Tuesday, September 28, 2010

Adios Guate, Hola Peru

It has been a while and so much has happened! Will give a very abbrevuate overview... After spending the last bit of my time in Guatemala, doing some interviews with people working for Mercy Corps in the Coban area and then traveling to one of their principle sites to see how things were going, I headed to Antigua and then finally out of the country to Peru.

The last 2 weeks have been spectacular. The heaping portions of food, the incredible scenery and the friendliness of the people have really made time fly. I started my time here spending a few days in Lima, seeing some of the sites, enjoying the city´s position on the clifsides above the ocean, and making some wonderful Peruvian friends- the friendliness first became obvious. What a wonderful city Lima was I really fell in love, found myself repeatedly thinking how I might be able to live there more permanently... thoughts for a later time...

The real success of my time there was that I got the chance to talk to one of the PARSALUD administrators. ParSALUD is a organization funded in part by the peruvian government and in part by the World and Interamerican development banks. Its goal is to reduce maternal and infant mortality in Peru and has clinics in 9 of Peru´s poorest "regiones." Firstly learning about their organizational structure- they work jointly with reignoal governments in an exchange system where the local govt builds and provides the clinic and PARSALUD offers technical and managerial advice often providing some of the equipment to the clinic as well. And secondly hearing also about their approach to actually lowering the maternal and child mortality rates- working in the clinic by proividing the equipment and managerial skills necessary, in the community through education, and in the governmment educating the "community leaders" on what must be done and demaning their cooperation and joint commitment to lowering the levels- I was left curious to see how things actually go... and out of Lima I went.

Traveling by train (what a freaking train ride) to Huancayo I made some friends from the area and learned about some of the really gross political corruption in the area-politics is really on peoples minds as the elections in Peru are coming up and there is plenty of campeighning going on. One such example was of a local guy with hopes to become mayor of Huancayo. He owns the enormous building in which the (incredible) local market is held, renting spaces to people who depend on the market for their livelihoods. He not only charges 1 sole per person- a friend estimated that makes about 1,000 to 2,000 soles everyday (500USD to 1000USD for doing nothing!)- but also holds an enormous power over a very weak and dependent population. I was told that this guy is essentially blackmailing the people with stalls in the market into voting for him, forcing them to rally and campeign at his meetings if they want to continue renting their market stalls. Pretty sick and it leaves me thinking government involvement in the PARSALUD approach might be really quite challenging... corruption seems to be quite an issue.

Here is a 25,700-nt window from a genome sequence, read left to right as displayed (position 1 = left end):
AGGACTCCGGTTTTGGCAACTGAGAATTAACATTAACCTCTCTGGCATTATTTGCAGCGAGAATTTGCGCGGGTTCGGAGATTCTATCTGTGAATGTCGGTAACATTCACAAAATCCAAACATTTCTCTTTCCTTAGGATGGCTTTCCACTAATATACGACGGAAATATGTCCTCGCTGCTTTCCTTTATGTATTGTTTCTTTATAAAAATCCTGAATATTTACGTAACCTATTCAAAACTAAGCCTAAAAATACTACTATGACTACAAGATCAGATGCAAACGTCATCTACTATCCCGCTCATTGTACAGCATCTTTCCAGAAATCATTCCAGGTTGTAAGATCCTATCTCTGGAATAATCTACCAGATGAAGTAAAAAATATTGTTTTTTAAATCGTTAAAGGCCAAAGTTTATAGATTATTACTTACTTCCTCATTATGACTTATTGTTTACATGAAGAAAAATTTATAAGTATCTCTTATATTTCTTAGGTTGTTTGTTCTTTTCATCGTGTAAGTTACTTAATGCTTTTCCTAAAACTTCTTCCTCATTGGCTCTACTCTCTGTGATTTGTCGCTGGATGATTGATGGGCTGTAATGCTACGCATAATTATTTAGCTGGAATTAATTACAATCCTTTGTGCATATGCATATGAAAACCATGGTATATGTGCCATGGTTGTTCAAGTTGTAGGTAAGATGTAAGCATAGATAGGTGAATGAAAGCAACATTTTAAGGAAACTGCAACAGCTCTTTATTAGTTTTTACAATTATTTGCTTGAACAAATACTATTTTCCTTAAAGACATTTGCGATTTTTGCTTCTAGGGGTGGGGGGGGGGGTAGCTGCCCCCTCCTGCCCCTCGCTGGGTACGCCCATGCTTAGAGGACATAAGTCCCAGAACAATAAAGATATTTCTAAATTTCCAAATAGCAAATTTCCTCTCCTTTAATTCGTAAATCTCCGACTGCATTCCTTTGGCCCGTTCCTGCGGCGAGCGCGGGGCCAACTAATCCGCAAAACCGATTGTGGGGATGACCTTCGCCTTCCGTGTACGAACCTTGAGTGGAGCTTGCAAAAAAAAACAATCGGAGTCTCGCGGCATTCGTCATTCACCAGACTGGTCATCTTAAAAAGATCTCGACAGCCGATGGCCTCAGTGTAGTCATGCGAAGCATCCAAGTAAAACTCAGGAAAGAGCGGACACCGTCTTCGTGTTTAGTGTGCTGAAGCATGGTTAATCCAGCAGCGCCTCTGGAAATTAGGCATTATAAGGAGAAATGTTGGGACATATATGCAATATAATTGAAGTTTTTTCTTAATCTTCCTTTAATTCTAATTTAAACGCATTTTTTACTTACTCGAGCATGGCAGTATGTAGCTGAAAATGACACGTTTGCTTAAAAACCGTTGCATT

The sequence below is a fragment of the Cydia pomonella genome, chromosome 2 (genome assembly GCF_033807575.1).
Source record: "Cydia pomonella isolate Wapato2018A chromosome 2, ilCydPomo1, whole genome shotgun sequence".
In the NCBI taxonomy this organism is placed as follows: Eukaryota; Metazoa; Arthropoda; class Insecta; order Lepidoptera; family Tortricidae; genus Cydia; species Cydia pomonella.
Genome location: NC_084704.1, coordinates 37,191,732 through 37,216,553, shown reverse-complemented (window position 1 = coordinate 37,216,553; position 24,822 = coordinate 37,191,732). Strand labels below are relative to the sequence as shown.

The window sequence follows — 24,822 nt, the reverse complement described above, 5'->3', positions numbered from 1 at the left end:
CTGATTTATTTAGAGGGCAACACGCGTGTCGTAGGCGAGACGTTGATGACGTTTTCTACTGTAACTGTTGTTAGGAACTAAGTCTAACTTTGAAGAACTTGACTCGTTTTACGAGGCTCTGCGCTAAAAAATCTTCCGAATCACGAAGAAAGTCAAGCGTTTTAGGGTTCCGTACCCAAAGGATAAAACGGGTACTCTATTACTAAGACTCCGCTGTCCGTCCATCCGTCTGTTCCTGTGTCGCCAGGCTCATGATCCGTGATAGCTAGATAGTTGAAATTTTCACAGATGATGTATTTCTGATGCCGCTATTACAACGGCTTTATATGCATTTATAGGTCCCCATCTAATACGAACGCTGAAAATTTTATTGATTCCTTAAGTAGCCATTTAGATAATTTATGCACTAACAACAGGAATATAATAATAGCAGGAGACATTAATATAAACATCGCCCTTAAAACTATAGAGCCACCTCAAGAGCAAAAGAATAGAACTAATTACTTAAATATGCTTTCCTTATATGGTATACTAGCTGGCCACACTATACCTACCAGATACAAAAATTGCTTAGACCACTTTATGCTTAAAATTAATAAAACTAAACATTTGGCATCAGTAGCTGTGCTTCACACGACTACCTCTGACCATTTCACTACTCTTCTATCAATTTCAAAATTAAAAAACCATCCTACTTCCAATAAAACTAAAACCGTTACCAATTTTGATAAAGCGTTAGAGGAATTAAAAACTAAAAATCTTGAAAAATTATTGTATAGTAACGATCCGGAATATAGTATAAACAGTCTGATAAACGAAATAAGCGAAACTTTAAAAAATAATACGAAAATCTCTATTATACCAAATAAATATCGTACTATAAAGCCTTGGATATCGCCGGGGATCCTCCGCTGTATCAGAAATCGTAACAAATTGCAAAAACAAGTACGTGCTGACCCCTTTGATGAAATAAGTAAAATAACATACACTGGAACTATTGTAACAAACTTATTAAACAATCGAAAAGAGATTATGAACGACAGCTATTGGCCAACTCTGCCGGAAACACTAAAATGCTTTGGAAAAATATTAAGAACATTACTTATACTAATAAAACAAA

After spending 2 days in Huancayo, it has the biggest sunday market in all of Peru I think, I headed through shocking Andian scenery to Huancavelica... nestled in a valley sided by huge mountains it is the town where PARSALUD has as a project hospital. This afternoon I have plans to meet with people working in the hospital to see if I can learn more about what the problems are in Peru and how local culture is intergrated in their medical approach (I´m really interested in this as natural remidies are HUGE, people know so much about various herbs and medicnal plants and the markets are filled with such folk remidies). I am also curious to hear more about the mental health problems that are emerging in Peru, mentioned by the PARSALUD guy and the friend from Huancayo. Each mentioned emerging problems of alchoholsm and familial abuse, problems, interestingly enough that Guatemala also suffers from. I really believe that these issues to be linked to historical violence, the guerra civil in Guatemala and sendero luminoso here in Peru; the fact I am currently in one of the areas in which sendero luminoso violence was most centered makes me think mental health problems would be most noticeable... I have already seen several public education posters talking about ways people can deal with their depression.

All for now more to come perhaps in a few days!

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